Act 2 is generally split in two halves. It takes up roughly 50% of the story pages / viewing time and this is where the  meat of the story unfolds. Obviously there needs to be an arc through this. In crime fiction the protagonist needs to work through real and fake clues. In romance, the couple needs to learn about each other, faults and all. I’m going to focus on crime fiction, because that’s what I write, but the principles are non-genre specific.

The first half of Act 2 should be an envelope of fog. Get the obvious solutions to the problem out of the way first. Why don’t they go to the cops? The cops have already made up their mind. How are you sure it wasn’t a suicide? The victim’s agent had confirmed attendance on the show just before the alleged suicide.

In the middle of this first half of Act 2, throw in a scene to demonstrate the abject evil of the antagonist. It’s not necessary the protagonist know of this evil at this time, it’s enough to show the reader. This is called the First Pinch Point.

But if the protagonist sees it also, so much the better.

Once the obvious has been put to bed, the MC starts down a path which seems like the right thing to do. Maybe based on misinterpreted facts, maybe based on fake facts. But they are invested in their path until

WHAM

they stumble across the “this changes everything” Midpoint. This keeps Act 2 alive. It’s a long Act. A full hour in a two hour movie. Two hundred pages in a standard novel. The midpoint twist needs to be a logical extension of what has been explored (and possibly mistakenly discarded) already. No out of the blue surprises. What is does for your story is a restart of the investigation. Old clues can be revisited with a different eye. New clues can be brought to light. It’s a whole new story. Sort of.

Much more progress is made, and about halfway through the second half of Act 2, mirroring the First Pinch Point, is the Second Pinch Point. It provides a similar purpose as the first, but can also be used to show the depths the protagonist will go to defeat the baddie. Embrace it.

It’s not all easy, though. The end of Act 2 plays best when the protagonist is at their lowest, seemingly defeated with nowhere to go. The All is lost moment. This is when the final piece of information gives the hero the path to victory. This final piece of information is The Second Plot Point. And what follows is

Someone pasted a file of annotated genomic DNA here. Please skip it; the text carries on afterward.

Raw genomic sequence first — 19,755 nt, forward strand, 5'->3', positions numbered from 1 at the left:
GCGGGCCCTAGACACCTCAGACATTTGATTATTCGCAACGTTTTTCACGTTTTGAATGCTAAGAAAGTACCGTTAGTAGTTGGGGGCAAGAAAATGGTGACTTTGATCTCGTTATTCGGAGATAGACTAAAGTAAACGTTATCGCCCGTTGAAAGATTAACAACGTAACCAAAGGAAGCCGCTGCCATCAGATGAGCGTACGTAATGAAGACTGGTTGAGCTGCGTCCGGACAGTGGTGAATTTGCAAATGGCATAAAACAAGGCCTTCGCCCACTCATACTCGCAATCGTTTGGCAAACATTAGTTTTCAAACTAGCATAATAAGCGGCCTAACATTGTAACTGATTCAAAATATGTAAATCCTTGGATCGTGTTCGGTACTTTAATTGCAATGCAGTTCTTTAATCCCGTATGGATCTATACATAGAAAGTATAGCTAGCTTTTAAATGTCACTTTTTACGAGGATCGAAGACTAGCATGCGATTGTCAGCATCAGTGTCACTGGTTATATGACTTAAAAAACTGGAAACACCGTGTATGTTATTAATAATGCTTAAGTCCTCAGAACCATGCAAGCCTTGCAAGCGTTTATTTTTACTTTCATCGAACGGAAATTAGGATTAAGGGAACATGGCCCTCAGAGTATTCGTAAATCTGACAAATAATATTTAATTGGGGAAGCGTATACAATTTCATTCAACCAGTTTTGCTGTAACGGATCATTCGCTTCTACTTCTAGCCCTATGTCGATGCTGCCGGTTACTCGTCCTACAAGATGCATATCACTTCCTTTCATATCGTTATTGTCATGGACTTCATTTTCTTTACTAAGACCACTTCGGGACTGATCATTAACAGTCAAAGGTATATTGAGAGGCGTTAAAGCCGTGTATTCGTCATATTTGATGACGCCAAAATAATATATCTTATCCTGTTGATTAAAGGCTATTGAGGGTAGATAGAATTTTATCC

Act 3. This starts with the battle of all battles. Two women enter, one leaves kind of battle. The kind of battle that, at the end with the protagonist victorious, it seems like it’s over. But there’s one final twist. The “it’s still alive” moment. One final nail left for the coffin. It really is a hard slog to the finish with as many relevant obstacles in the way as possible.

When it’s time for the happy ever after (if you’re going that way), it works really well if your final scene mirrors your opening scene as much as possible.

And you’re finished.

Some admonitions:

  1. Your hero needs to be a hero. Don’t have them rescued, unless that rescue is 100% driven by something the hero has already provided.
  2. Don’t add characters, skills, weapons, anything that drives the conclusion in Act 3. I read a book recently where the main character threw a fastball with unerring accuracy at a bad guy, hitting him in the head and knocking him out just before he shot. The fact that he played baseball in college wasn’t revealed until AFTER that throw. That’s cheating. Introduce the baseball career in casual conversation in Act 1.
  3. Make sure your transition scenes flow smoothly with scenes that lead up to, and out of them. The First Plot Point can’t drop from the sky any more than an expertise in baseball can.
  4. No fucking cliffhangers. Finish the story. Resolve all threads introduced in the first two Acts. If you want to set up a sequel, fine, but finish the story you started.

If you have any comments, questions, disagreements, please let me know below.